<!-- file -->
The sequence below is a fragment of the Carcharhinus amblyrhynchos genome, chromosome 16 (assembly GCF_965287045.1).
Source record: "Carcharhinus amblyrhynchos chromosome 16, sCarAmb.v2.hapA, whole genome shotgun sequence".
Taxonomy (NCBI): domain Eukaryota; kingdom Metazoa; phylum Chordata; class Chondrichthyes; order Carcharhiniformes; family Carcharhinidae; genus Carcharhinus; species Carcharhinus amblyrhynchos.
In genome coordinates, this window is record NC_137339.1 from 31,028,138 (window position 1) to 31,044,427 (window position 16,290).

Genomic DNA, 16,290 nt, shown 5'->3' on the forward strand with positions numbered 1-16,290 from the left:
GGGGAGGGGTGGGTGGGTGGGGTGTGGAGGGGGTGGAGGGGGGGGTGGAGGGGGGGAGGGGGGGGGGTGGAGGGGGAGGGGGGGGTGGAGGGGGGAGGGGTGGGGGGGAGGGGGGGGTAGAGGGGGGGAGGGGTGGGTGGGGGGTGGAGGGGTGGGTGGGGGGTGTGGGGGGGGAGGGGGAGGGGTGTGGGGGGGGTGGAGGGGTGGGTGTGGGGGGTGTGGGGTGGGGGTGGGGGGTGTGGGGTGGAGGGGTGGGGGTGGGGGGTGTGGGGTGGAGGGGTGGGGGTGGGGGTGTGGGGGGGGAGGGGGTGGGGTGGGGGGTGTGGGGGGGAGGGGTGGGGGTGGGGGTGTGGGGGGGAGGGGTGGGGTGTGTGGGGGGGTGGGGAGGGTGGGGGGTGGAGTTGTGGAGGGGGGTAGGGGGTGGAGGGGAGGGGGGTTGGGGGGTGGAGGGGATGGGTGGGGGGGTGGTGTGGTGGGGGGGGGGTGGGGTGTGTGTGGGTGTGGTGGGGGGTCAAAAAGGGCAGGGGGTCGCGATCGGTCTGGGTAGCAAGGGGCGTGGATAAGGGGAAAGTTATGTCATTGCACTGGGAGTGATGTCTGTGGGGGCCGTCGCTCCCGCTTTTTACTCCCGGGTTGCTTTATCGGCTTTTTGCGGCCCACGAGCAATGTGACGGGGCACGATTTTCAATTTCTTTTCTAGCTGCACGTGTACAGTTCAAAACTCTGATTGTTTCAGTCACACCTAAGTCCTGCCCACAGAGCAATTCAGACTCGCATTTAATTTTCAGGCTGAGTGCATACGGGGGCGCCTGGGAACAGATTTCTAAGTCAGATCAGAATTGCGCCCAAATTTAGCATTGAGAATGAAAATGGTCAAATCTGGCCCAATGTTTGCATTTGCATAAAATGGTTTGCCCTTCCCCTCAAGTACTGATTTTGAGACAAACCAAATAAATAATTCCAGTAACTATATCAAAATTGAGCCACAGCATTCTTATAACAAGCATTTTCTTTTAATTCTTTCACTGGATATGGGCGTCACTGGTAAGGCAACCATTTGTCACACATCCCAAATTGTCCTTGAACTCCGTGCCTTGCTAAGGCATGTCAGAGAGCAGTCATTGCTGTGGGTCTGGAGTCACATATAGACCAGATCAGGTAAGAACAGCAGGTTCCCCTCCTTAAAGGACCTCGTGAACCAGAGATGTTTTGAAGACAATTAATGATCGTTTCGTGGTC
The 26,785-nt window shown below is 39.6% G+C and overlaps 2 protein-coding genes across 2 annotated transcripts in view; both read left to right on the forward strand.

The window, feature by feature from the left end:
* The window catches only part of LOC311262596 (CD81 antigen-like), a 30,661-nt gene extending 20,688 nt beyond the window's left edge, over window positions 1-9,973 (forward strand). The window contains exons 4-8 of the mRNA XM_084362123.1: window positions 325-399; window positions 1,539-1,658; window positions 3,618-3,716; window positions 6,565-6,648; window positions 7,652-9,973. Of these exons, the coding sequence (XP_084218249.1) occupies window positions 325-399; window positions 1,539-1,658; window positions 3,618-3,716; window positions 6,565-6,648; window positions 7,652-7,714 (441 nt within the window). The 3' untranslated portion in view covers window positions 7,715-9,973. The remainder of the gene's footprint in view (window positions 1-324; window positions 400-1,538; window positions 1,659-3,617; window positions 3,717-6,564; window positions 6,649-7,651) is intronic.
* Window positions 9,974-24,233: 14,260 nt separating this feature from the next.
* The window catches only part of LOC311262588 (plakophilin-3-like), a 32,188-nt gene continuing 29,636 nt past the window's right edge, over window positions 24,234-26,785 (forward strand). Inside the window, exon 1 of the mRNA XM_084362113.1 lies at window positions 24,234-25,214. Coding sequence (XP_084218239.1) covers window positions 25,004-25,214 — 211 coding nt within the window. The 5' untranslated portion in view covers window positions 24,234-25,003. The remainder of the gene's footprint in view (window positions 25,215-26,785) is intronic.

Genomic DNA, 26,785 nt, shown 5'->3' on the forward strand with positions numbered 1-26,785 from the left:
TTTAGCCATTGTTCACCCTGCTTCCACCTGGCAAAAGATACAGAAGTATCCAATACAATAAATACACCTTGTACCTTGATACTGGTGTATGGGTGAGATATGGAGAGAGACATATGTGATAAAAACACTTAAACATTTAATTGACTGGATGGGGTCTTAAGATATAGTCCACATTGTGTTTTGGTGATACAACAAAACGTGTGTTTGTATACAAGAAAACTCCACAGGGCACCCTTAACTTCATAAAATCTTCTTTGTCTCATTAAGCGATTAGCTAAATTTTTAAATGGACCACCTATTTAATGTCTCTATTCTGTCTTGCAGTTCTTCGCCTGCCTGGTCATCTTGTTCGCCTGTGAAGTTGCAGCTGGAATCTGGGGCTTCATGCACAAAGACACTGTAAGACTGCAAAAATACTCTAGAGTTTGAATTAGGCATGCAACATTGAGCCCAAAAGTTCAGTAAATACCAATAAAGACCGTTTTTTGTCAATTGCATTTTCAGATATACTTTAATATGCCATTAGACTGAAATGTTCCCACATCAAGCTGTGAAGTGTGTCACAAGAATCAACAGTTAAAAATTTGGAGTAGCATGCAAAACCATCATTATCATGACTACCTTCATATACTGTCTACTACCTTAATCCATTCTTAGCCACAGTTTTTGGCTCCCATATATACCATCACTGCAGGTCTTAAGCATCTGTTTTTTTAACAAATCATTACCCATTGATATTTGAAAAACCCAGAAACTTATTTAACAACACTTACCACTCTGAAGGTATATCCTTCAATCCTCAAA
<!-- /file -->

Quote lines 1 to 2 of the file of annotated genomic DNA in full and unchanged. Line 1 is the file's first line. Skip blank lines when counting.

The sequence below is a fragment of the Carcharhinus amblyrhynchos genome, chromosome 16 (assembly GCF_965287045.1).
Source record: "Carcharhinus amblyrhynchos chromosome 16, sCarAmb.v2.hapA, whole genome shotgun sequence".